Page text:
Hatsunia is mostly homogeneous in culture, language, and ethnicity. 93.9 percent of the population is ethnic Hatsunese, otherwise known as the Yamaha people (山葉人 Yamahajin). However, ethnic minorities are recognized and treated equally by the government and by businesses with the enforcement of civil rights laws. The indigenous Ainu people primarily live on the island of Hokkaitō and the northern regions of Midorishima and Aoshima. Indigenous ethnic groups in Micronesia include the Carolinian, Chamorro, Chuukese, Kosraean, Marshallese, Palauan, Pohnpeian, and Yapese peoples. Immigrants and their descendants make up 5.6 percent of the population, and have integrated well into Hatsunese society. Korea, South China, Indonesia, the Philippines, Ryukyu, Brazil, Peru, and the United States are major sources of immigration. People born in Hatsunia are automatically given citizenship if at least one of the parents is already a citizen, and naturalization is available to all legal immigrants. With around 2,539,000 people, Koreans have the largest foreign population in Hatsunia. There are approximately 553,900 non-Latin American Western immigrants and 1,390,000 Latin American immigrants, with 1,139,000 of those being from Brazil. Some of the immigrants from the Americas are people of Hatsunese descent, or hatsunekeijin. People with half Hatsunese ancestry are known as hāfu, and are also treated fairly. In 2017, Hatsunia took in 23,900 refugees.
The population of Hatsunia is gradually increasing at a rate of about 0.4 percent every year. This is supported by flexible family norms, accommodations for working mothers, and an influx of immigrants. In the past few decades, the total fertility rate has remained at around 2.0 births per woman, a relatively high rate for a developed country.
Largest cities or towns in Hatsunia
Article 19 of the Moeji Constitution guarantees freedom of religion and a secular government. The main traditional religion of Hatsunia is known as Shinto, which means "the way of the gods" and is derived from the Chinese term Shéndào (神道). It is practiced by about 73.9 percent of Hatsunia's population. Shinto is not considered a formal, organized religion by most people, but is instead treated as traditional folk rituals and mythology. Shinto adherents visit shrines, worship spirits known as kami, and celebrate festivals such as Hatsumōde. However, most of these people do not call themselves "Shintoists," with the exception of a small minority of Shinto organizations and sects. Over 100,000 Shinto shrines have been built in Hatsunia, and there are almost 80,000 Shinto priests. Buddhism was originally introduced from the Korean kingdom of Baekje in 539, and is associated with funeral rites and the Obon festival. Shinbutsu-shūgō, or syncretism between Shinto and Buddhism, is very common. The Chinese traditions of Taoism and Confucianism had historical influence, with Taoism being more influential than Confucianism. Taoism is also practiced by some immigrants from South China. The festival of Tanabata is based on the Qixi festival of Chinese folk religion.
Christianity made its first appearance in Hatsunia with the arrival of Portuguese Catholics in 1549. Because of interactions with foreign missionaries starting from the Shinkyoku period, the percentage of Christians in Hatsunia grew to 9 percent, with most living in the southern regions of Aoshima. The largest concentration of Christians can be found in Ōsumi Prefecture, at 20 percent. Hatsunese society has adopted holidays and customs with Christian origins, such as Christmas, Valentine's Day, and Christian-style wedding ceremonies, mostly in a secular fashion.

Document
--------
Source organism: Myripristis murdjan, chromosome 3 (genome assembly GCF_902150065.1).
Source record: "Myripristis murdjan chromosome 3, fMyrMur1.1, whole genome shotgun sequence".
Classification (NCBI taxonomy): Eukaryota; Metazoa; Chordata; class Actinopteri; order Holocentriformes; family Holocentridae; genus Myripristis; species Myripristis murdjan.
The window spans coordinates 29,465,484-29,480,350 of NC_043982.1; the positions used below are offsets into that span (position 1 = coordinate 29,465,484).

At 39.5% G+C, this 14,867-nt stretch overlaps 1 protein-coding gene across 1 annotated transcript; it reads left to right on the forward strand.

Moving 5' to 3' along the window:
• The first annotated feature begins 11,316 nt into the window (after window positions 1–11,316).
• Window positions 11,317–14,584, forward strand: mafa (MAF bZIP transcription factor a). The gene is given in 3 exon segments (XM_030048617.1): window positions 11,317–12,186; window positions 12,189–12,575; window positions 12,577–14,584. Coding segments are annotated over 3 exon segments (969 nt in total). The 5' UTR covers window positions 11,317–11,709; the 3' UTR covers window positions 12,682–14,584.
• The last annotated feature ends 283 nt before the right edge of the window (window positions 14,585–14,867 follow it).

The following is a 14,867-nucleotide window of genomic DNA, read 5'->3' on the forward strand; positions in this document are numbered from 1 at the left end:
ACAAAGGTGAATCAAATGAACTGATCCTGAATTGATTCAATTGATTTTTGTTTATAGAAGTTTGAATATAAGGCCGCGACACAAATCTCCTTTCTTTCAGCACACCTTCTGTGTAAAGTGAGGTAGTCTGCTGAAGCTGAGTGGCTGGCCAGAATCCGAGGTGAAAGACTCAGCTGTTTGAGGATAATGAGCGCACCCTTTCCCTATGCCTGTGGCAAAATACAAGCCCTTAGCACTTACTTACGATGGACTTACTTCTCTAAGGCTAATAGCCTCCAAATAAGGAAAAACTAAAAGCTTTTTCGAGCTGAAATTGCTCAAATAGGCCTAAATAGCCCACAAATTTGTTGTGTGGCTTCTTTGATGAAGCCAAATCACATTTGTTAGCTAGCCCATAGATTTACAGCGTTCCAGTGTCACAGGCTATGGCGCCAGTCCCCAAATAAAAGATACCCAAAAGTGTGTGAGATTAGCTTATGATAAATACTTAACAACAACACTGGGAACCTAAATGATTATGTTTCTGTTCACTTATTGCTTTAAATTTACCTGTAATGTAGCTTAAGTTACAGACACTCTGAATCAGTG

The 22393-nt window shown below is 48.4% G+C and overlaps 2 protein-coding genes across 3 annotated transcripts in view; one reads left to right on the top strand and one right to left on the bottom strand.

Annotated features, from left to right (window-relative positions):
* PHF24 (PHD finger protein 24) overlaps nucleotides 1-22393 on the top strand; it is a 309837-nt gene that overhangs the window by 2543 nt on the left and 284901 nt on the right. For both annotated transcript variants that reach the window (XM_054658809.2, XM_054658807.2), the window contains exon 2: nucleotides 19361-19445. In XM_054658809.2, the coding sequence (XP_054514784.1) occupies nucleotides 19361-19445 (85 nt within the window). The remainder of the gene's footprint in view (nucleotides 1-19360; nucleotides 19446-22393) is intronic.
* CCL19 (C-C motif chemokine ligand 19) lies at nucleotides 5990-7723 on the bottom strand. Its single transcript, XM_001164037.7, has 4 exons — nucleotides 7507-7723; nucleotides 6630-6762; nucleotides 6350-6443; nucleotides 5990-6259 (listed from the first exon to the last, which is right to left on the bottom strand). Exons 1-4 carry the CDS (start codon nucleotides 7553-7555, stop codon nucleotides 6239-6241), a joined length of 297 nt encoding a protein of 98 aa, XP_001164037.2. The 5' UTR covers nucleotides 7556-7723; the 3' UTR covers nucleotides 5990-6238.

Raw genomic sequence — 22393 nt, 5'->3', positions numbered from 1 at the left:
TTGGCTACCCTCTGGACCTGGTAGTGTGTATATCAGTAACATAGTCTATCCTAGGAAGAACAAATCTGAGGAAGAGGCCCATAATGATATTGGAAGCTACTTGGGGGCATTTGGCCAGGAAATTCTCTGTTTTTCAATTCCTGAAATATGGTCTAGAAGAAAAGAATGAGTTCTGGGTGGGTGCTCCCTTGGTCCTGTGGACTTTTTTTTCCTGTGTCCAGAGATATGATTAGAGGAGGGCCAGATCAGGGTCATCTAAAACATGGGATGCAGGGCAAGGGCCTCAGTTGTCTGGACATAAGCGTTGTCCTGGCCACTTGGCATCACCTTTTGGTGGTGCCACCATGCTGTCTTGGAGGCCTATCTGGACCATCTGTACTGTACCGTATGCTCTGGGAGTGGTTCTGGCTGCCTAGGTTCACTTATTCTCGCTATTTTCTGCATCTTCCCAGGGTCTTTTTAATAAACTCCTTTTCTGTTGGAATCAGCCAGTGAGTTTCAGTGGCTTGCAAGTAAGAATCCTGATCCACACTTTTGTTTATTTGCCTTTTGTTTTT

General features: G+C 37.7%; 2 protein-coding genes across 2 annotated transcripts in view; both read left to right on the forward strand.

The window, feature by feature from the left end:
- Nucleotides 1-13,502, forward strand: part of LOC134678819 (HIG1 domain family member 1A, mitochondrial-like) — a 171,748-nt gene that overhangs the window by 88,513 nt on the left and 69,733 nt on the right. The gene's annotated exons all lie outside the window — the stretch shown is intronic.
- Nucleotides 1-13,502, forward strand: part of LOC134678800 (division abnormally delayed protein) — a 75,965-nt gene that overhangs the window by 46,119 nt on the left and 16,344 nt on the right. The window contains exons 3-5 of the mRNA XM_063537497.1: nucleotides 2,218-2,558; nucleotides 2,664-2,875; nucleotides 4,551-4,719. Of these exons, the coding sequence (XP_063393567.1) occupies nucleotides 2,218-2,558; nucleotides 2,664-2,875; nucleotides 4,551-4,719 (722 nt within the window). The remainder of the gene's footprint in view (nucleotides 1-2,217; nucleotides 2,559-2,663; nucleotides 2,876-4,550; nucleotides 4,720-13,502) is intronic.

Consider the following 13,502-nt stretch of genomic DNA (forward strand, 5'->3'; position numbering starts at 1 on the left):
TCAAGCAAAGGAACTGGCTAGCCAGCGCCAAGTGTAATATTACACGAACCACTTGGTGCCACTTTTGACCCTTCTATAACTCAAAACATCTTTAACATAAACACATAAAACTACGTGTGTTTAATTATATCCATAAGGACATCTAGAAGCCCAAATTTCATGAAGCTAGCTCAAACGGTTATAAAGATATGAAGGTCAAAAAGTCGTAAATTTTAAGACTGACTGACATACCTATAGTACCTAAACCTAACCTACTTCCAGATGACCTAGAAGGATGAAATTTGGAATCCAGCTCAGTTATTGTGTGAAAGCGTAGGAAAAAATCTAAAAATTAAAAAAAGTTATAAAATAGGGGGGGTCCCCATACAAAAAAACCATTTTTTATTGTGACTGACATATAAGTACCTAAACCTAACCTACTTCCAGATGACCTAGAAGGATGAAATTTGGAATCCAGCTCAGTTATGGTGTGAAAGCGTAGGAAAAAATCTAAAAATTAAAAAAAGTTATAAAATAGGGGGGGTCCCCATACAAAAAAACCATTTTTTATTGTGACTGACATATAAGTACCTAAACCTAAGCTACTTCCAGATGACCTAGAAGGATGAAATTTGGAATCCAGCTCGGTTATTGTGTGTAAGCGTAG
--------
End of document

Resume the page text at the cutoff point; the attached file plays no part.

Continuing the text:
Islam is followed by 0.6 percent of the population, and is mostly practiced by immigrants from countries such as Indonesia, Malaysia, Bangladesh, and Pakistan, as well as a very small population of ethnically Hatsunese people.
The majority of Korean immigrants follow a shamanistic religion called Sindo, which is also derived from the term Shéndào. Most of the Ainu people practice a form of animism which includes bear worship. Micronesian natives have several traditional belief systems. The religion of most Ryukyuan immigrants is heavily based on respecting ancestors. Other minor religions include Hinduism, the Bahá'í Faith, Judaism, Sikhism, Jainism, and various new religious movements.
Hatsunese is the native language of approximately 94 percent of the population, and is a language that uses agglutination, or the combination of grammatical elements without modification. Honorifics and certain words represent a sense of social hierarchy, although it is not a rigid one. The Hatsunese writing system consists of kanji (Chinese characters) and two syllabic scripts called kana. The two types of kana are hiragana and katakana, which are derived from Chinese cursive script and fragments of kanji, respectively. Latin script (rōmaji) and Arabic numerals are also commonly used. English became an official language in 1967 for diplomatic and economic purposes. Some modern Hatsunese words are based on terms borrowed from English and other European languages.
The government of Hatsunia has made accommodations for minority languages. The Ainu language is kept alive through awareness and education programs in northern Hatsunia. Ryukyuan languages are considered Hatsunic languages, but the Ainu language is not. Micronesia has many locally official languages. Areas with relatively high percentages of Koreans, Chinese people, or Ryukyuans use their respective languages in official signage and documentation.